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Flying Cars Ready To Take Off

Bob Simon Talks To Inventors Who Build Personal Flying Machines


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Inventor Paul Moller told 60 Minutes Correspondent Bob Simon that the gasoline-fueled Skycar is designed to cruise at 300 mph, at an altitude of 20,000 feet. | Share


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(CBS) Have you ever dreamt about the day you can buzz around in your very own flying machine? Well, that day may be sooner than you think.

The folks at NASA have built something called “The Highway in the Sky.” It's a computer system designed to let millions of people fly whenever they please, and take off and land from wherever they please, in their very own vehicles.

And here’s the good news -- a lot of people are building machines you’ll be
able to buy.

One of those people is an inventor named Woody Norris. This week, he will receive America’s top prize for invention. It’s called the Lemelson-MIT award -- a half-million dollar cash prize to honor his life’s work, which includes a brand new personal flying machine. Correspondent Bob Simon reports.

It's called the AirScooter, and self-taught inventor Woody Norris says it goes on sale later this year.

Norris, 66, asked one of his test pilots to demonstrate the AirScooter for 60 Minutes on a hilltop outside San Diego, Calif. It can fly for 2 hours at 55 mph, and go up to 10,000 feet above sea level.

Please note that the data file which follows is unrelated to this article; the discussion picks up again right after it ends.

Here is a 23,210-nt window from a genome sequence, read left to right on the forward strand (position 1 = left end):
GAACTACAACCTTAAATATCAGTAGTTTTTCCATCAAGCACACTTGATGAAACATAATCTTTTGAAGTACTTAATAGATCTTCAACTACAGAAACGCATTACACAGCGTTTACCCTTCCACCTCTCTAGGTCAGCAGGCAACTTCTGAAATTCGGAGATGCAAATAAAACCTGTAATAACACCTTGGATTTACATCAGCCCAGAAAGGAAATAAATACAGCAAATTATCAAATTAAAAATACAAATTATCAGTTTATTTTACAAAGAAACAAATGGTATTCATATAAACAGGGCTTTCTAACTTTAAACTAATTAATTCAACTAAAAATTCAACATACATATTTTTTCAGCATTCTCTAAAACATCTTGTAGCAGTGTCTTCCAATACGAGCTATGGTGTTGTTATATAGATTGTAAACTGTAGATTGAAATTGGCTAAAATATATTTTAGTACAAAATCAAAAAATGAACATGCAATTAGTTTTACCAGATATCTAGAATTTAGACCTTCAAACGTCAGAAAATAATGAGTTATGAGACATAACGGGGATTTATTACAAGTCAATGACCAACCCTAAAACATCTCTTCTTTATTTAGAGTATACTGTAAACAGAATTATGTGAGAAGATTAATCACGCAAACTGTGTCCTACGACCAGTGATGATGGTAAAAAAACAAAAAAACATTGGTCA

"Look how quickly it stops, hovers, sideways, sideways, straight down," Norris tells Simon.

Everything is controlled from the motorcycle-like handle bar. Push it forward and the two counter-rotating blades pivot forward. Push it back and it goes back. Norris says you won’t need a pilot’s license if you fly it under 400 feet in non-restricted air space. And he’s going to sell it for $50,000.

A lot of inventors have tried to cash in on personal flying machines. One, built in 1956, was known as Molt Taylor’s Aerocar. You could detach the wings and haul them behind you. But they failed to catch on because they were too expensive and hard to fly in bad weather.

More important, there was no way to really manage all the potential traffic from millions of them buzzing around -- that is, until now. And that’s because NASA has come up with a plan to make personal flying machines a reality.

Bruce Holmes is one of NASA’s chief strategists and has served in the White House, where he worked on the future of aviation. He showed Simon a flight simulator, a new computer system that can be put into any new airborne vehicle. He says it will make flying easy, and will manage all the new traffic up there.

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FOR MORE INFORMATION:
Highway In The Sky Program
NASA's Web site.

The Experimental Aircraft Association (EAA)
Web site for flying enthusiasts

AirScooter
Woody Norris' Web site.

Skycar
Paul Moller's Web site.

CarterCopter
Jay Carter's Web site.

Trek Aerospace
Harry Falk's Web site.

The Flying Platform Project
Performance Aviation Manufacturing Group

The Skyblazer
Skyblazer Flying Car
by Haynes-Aero

Roadable Times
Flying Cars & Roadable Aircraft